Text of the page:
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  1. Florida Politics

Romano: Two years later, politicians still ignoring Florida voters on medical marijuana

While other states have implemented medical marijuana sales with minimal aggravation, Florida politicians have tried to limit the scope of a voter-approved constitutional amendment passed in 2016. Now, the attorney general's office is appealing several recent court decisions that have criticized Florida's regulatory system. This picture is from a medical marijuana market in Seattle. [AP Photo/Elaine Thompson]
While other states have implemented medical marijuana sales with minimal aggravation, Florida politicians have tried to limit the scope of a voter-approved constitutional amendment passed in 2016. Now, the attorney general's office is appealing several recent court decisions that have criticized Florida's regulatory system. This picture is from a medical marijuana market in Seattle. [AP Photo/Elaine Thompson]
Published Aug. 11, 2018

The war is over, except no one in Tallahassee has bothered to read the news.

And so Florida continues its daft fight against medical marijuana. All of which means patients are being left behind, voters are getting ignored, and lawyers are buying fancier cars.

As you're probably aware by now, more than 70 percent of Florida voters approved a constitutional amendment for medical marijuana nearly two years ago. This was no fluke. Trend lines around the country have been heading in this direction for a decade.

Now if state legislators had wanted to control the industry, they could have expanded their own medical marijuana laws at any point before 2016. But they didn't. So voters did it themselves via the constitutional amendment. And then lawmakers decided they wanted to call the shots, after all.

This led, predictably, to a rash of lawsuits.

And a stack of losses for Florida.

Time after time, the courts have said Florida overstepped its authority by limiting the intent of the constitutional amendment. In the most recent case, a circuit judge said on Aug. 2 that lawmakers erred by trying to limit the number, and organizational structure, of dispensaries.

"Florida is certainly not unique when it comes to challenges, but I suspect it's the most litigation we've seen around the country,'' said attorney Karen O'Keefe, who is the director of state policies for the Marijuana Policy Project in Washington. "It's a shame. They're probably just throwing away more money while chilling the will of the voters who voted for this faithfully.''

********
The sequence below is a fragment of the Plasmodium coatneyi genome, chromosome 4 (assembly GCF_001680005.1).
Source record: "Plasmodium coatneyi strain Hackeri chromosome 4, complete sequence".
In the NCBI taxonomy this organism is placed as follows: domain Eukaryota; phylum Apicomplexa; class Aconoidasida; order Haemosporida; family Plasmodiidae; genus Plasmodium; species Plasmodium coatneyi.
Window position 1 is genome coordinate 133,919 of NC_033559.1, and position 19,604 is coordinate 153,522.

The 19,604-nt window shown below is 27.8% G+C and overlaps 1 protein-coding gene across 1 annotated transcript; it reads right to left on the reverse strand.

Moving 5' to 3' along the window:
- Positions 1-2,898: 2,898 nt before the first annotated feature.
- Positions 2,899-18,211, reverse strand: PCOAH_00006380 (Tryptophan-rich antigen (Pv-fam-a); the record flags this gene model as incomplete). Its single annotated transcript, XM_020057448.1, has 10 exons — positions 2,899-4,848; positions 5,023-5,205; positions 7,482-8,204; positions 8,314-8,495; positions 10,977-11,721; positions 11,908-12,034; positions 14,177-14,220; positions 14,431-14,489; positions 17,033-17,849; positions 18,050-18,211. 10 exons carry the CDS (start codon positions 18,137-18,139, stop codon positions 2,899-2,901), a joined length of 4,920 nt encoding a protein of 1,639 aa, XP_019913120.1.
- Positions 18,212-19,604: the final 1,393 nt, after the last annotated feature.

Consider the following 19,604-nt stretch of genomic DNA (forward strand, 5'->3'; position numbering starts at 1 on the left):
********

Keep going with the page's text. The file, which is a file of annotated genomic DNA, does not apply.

What's worse is the state refuses to yield.

Attorney General Pam Bondi has filed appeals in a number of the losses, which means the industry will continue to be in upheaval. And taxpayers will continue to foot the bill.

Of course, none of this is surprising. Medical marijuana is a billion-dollar industry, and there is no way that lobbyists and politicians were not going to get a thumb on the scale.

Back when the Legislature was first drawing up these rules, Sen. Jeff Brandes, R-St. Petersburg, warned his colleagues that they were stifling the marketplace and inviting litigation.

He's been proven right on both counts.

By limiting the number of licenses, and basically freezing out smaller, specialized companies, the state has created marijuana cartels. One company approved by the state has already flipped its license for $53 million, even before it began selling its product.

Brandes said the uncertainty created by the lawsuits has persuaded him to re-file legislation that would permit smokable marijuana, remove the cap on dispensaries and do away with the regulation that requires companies to grow, process and sell their product, as opposed to specializing in one aspect.

"The Legislature has got to get involved because this issue is too important to have all of these questions sitting out there,'' Brandes said. "There are a lot of people who thought medical marijuana would be available in a certain manner when they voted, and it hasn't turned out that way.

"I wouldn't blame them if they felt like this was some kind of bait-and-switch.''

Leaders in Tallahassee say they are trying to protect the public by putting safeguards in the manufacturing of marijuana, along with prohibiting patients from smoking the product.

Call me dubious.

The only thing excessive control will do is keep the black market alive while artificially raising the price for patients. And it's interesting the Legislature would stick its nose in the doctor/patient relationship concerning smoking when the outgoing house speaker famously enjoyed doing business over cigars.

This overreach is nothing new for the Legislature.

It has tried to thwart the will of voters with previous constitutional amendments involving school class size, redistricting, solar power and the environment. Considering taxpayers end up footing the bill for the lawsuits that follow, the Legislature has little to lose as long as voters aren't paying attention.

Adam Eland, the CEO of Florigrown, a Tampa medical marijuana treatment center that brought the recent lawsuit challenging the caps on licenses, says he has little faith that the Legislature will suddenly change its ways despite the recent court losses.

His best hope besides the state Supreme Court, which may eventually decide this issue, is that voters send a message in November to legislators who are viewed as anti-medical marijuana.

"Other than that, I can only see a court resolution,'' Eland said. "And that's not going to be pretty.''

Of course, there is one other possibility.

Attorney John Morgan, who spearheaded the medical marijuana amendment in 2016, has floated the idea of another amendment in 2020 that would legalize recreational pot.

Do you suppose legislators will get the message by then?